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After weeks of hype and hours of analysis, they will play the game

Apparently there will be football played on Sunday, at least intermittently between breaks for high-concept commercials and lip-synching by a singer better known at this point for cosmetic surgery.
For those who think the previous statement is exaggerated, this quote comes from a Jan. 15, 2010, piece on wsj.com:
“According to a Wall Street Journal study of four recent broadcasts, and similar estimates by researchers, the average amount of time the ball is in play on the field during an NFL game is about 11 minutes.”
So after the two weeks of relentless hype about the Super Bowl; studio analysis of whether the fact the Patriots have an edge because their punter is left-footed or whether the Giants can prevail because they will again apply Superglue to their helmets and get away with a half-dozen holding penalties on a game-winning drive; endless speculation on whether Patriot tight end Rob Gronkowski will be slowed by his ankle sprain; a six-hour pre-game show; a survey on whether female fans would rather date Eli Manning or Tom Brady (Eli outpolled Gisele’s significant other in an upset); super-slow-mo replays from five angles of incomplete flat passes, three-yard off-tackle plays, and Bill Belichick pulling the red challenge flag out of his sock; and the roughly 1.25 billion chicken wings and the beyond-estimation cans of Bud Light Americans will consume on Sunday, it will all boil down to this:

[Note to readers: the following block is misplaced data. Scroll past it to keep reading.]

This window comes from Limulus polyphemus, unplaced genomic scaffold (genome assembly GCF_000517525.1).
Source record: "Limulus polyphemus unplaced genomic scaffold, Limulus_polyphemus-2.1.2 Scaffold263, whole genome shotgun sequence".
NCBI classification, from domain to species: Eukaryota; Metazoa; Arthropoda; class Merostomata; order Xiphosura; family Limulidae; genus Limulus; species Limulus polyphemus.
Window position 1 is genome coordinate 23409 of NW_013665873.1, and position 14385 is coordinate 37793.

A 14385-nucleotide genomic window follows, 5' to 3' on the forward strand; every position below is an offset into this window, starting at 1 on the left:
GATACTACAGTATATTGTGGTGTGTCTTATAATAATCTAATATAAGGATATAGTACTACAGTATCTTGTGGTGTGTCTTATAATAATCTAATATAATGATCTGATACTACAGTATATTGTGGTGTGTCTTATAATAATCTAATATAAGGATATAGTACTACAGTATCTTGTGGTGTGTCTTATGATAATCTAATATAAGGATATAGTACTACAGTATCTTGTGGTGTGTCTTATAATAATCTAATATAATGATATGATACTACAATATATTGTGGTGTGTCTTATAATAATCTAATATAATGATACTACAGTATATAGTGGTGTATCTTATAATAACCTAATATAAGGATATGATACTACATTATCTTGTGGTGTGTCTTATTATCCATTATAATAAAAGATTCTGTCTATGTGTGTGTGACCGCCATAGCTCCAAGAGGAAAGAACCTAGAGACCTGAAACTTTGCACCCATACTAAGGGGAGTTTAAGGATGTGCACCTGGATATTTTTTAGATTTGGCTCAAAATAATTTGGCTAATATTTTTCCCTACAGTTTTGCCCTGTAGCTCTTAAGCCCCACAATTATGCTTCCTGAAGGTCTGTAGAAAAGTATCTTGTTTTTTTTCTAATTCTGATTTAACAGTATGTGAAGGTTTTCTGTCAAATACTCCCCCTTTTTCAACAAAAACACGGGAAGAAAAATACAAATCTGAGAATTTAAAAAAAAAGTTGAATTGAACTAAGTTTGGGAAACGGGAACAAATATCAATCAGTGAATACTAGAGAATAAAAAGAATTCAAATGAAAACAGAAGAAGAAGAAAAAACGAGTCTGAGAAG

A total of about 11 minutes of elapsed time from when the ball is hiked to begin all the plays until the whistle blows to end them. Don’t blink.
I mean, anyone can and should make as much fun as possible of wimpy European football — oh, ok — soccer players acting like they have had their livers removed with a rusty spoon when they are tripped up, but most at least get 11 minutes of exercise in just 15 or 20 minutes of a typical game.
Of course, most soccer players aren’t built like, say, Vince Wilfork (the defensive lineman is listed as 6-2 and 325 pounds on the Patriots’ website). Asking him or other NFL linemen to run and push people around for more than 11 minutes out of three-and-a-half hours might be unreasonable.
See, this is why betting, replays and beer go so well with football: All help pass the time while waiting for something to happen.
Ok, I kid, at least to an extent. I’m an American football fan, especially of the Patriots, even if I would rather watch Spain vs. Brazil in the World Cup.
And, as a sports writer, I am contractually and morally obligated to make predictions about the Big Game.
So: two concussions, one sprained ankle, a major knee injury, three shots of Bob Kraft in his owner’s box, a moving tribute to his late wife Myra, at least one reference to Spygate, a replay of David Tyree’s helmet catch in the pre-game montage, a symbolic shot of Eli Manning moving out from behind Peyton’s shadow, a sappy feature on Bill Parcells because both Belichick and Tom Coughlin assisted him in New York, universal groans about a halftime show that features “surprise” guest Brittany Spears, and, amid all the corporate gloss and overblown patriotism, a competitive football game that could go either way.
My best guess? Giants, 24-20, because Gronk won’t be at full speed.
Andy Kirkaldy may be reached at [email protected].

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